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Redesigning Time and Space for Quality Learning

by Deborah Welch, the CEO of the Academy for International School Heads (AISH)

Cognitive science has provided us with the essential principles for facilitating successful teaching and learning. We understand, for example, that what students already know affects their learning; that setting short term, specific and moderately challenging goals enhances motivation more than establishing long term goals; that interpersonal relationships and communication are critical; and that clear, explanatory and timely feedback is important. Psychological science has contributed greatly to enhancing what we do in the classroom. But is it possible to apply those same principles when time and space are redesigned in an online environment? And is it possible to apply those same principles to adult leaders?

At the Academy for International School Heads (AISH), we sought to find out. With a membership of 500+ Heads and Deputy Heads of International Schools in 90 different countries, our mission is to support advocate and provide professional learning for Heads of School. However, due to distance, funds, and a Head’s taxing schedule, it is unrealistic to get more than 125 members in the room at one time and the time Heads can contribute to learning is quite limited. Additionally, Heads are experienced learners with unique, targeted needs thus opportunities for growth need to be differentiated and available “just in time.”

If online courses could embed many of the principles of quality learning so that leaders could control the path, pace and place of their learning, we could establish the conditions under which agency could thrive. And, given that leadership is the second greatest influence on student learning in a school (Leithwood, Seashore Louis, Anderson and Wahlstrom) after the classroom teacher, we believed this to be a worthwhile endeavor.

AISH partnered with Global Online Academy (GOA), to develop online courses “by Heads, for Heads.” Before developing content, the AISH leaders took a course provided by GOA about quality online learning. We learned the importance of curated resources, which do what good museums practice by selecting only a few of the best artifacts to represent an idea. We learned how to create community online through video introductions and forums, because we know that learning is social. We learned about providing timely feedback through various discussion mechanisms and how to best involve the participants in providing feedback to one another. And we learned how to provide options online for short-term goals so that leaders could create their own path, according to their needs. As one of the AISH leaders expressed:

The first learning for me relates to the ability for the learner to access depth and breadth of the material in an online environment. We are dealing with complex issues in the AISH course material and need to honour the complexity and avoid taking the easy, simple, sometimes superficial options that may fit into the timeline, but not explore the depths and difficulties involved in something as involved in measuring mission, developing learning principles, or leading change.  

I was also prompted to think about our pathways during an online course. Like a climber, we all go up, but rarely on exactly the same path. We need the flexibility to choose our route, stop when we need to, press on and take risks when we are ready.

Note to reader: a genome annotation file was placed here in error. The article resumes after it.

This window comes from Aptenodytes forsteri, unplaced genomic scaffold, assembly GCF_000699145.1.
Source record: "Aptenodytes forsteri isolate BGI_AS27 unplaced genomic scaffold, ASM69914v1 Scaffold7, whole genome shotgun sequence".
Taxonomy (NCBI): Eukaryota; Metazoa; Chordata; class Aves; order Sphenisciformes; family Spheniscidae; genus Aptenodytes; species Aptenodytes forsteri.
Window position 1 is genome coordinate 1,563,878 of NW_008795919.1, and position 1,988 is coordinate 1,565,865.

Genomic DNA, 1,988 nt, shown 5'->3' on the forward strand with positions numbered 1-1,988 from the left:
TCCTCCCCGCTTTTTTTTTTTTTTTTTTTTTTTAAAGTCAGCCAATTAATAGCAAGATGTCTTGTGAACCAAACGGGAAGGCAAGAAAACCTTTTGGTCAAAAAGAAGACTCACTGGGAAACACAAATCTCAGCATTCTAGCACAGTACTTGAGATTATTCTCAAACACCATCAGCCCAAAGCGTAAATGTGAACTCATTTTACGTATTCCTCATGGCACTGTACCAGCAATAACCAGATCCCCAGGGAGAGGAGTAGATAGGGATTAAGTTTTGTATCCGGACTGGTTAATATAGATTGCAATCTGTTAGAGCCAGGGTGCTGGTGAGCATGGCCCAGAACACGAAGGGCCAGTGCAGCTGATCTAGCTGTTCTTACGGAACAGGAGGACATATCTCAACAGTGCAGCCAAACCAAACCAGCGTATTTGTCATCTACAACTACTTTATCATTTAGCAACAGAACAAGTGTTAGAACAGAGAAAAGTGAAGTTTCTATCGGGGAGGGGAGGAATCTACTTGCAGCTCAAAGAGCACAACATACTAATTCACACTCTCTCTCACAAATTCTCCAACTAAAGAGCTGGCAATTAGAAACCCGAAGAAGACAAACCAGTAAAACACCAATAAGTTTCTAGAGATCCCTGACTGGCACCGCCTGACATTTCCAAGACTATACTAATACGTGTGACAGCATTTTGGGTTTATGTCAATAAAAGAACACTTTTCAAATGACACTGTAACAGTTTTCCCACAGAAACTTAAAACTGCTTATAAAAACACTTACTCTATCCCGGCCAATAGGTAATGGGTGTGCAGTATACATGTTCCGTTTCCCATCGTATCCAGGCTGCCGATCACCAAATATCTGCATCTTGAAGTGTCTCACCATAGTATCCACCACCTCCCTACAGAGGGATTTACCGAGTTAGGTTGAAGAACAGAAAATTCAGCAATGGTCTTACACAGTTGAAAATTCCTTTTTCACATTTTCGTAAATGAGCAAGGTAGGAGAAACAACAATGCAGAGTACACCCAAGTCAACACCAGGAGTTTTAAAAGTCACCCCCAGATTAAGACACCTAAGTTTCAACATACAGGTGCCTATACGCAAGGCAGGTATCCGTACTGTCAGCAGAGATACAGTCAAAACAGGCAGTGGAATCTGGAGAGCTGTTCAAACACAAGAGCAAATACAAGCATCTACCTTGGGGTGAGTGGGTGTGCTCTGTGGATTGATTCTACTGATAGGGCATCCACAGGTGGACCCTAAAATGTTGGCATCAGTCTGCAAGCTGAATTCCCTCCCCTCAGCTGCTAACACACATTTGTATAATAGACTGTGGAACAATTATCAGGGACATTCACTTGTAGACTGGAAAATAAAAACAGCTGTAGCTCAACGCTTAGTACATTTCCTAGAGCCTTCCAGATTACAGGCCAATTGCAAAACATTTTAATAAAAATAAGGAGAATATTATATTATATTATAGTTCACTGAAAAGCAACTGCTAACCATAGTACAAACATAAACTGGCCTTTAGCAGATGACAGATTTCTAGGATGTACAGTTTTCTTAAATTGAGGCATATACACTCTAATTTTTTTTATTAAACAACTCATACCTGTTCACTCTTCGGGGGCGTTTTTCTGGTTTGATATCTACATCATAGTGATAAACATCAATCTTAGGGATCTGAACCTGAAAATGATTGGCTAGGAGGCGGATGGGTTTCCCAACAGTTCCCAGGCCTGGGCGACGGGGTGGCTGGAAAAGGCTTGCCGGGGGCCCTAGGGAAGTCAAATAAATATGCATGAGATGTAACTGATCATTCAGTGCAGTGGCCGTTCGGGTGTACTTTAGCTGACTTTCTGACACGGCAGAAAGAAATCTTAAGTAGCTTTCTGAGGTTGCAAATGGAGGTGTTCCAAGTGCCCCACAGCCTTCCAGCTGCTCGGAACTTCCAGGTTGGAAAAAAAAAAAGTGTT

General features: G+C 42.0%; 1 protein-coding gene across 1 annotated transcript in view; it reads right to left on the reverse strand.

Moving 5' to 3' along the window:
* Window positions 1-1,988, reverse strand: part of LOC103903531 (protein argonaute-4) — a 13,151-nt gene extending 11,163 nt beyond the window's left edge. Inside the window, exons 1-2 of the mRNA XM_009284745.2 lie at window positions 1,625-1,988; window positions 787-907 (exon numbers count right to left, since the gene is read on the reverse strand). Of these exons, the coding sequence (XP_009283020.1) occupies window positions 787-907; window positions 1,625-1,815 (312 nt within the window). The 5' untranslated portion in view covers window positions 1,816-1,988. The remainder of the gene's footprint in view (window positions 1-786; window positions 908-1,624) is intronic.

The courses we developed are for leaders committed to continuous improvement and honing their skills. Mapped to the AISH Standards and Threads, each course addresses a critical leadership issue identified by international Heads of School. AISH leaders have curated all content and designed course activities. Skills courses are bite-sized, introductory courses that can be accomplished online in one-to-two hours. They are asynchronous, meaning that all content and activities are published in advance and participants are invited to work on their own schedule. Participants will gain an understanding of the topic, obtain resources, and acquire insights that can immediately be applied to your practice.

Should participants wish to dive deeper, we invite them to sign up for the Impact courses, which are an extension of the topic. Impact courses are four weeks long, two to four hours per week. An experienced AISH leader will engage participants in a cohort group in practical, job-embedded discussions designed for immediate application and impact. Customized around the needs of an educational leader, there are choices within the courses so that the content is personalized for each leader’s strengths, needs, skills and interests.

Have we been successful? Do our courses facilitate quality learning by utilizing the principles of teaching and learning in place where time and space are redesigned? Do our courses adapt for the leader’s hectic schedule and specific needs? We believe so! But the proof will be how our participants evaluate their learning.

We encourage you to sign up and to let us know. AISH’s Leadership Series is open to Heads, Deputy Heads, school leaders, and leadership teams.


Deborah Welch is the CEO of the Academy for International School Heads (AISH). She is an experienced international school administrator, most recently Director of the American School of Doha and Deputy Director for Learning at International School Bangkok. Deb will be providing sessions at AASSA’s Annual Educator’s Conference in São Paulo, Brazil.  Follow her on LinkedIn and AISH on Facebook and Twitter.


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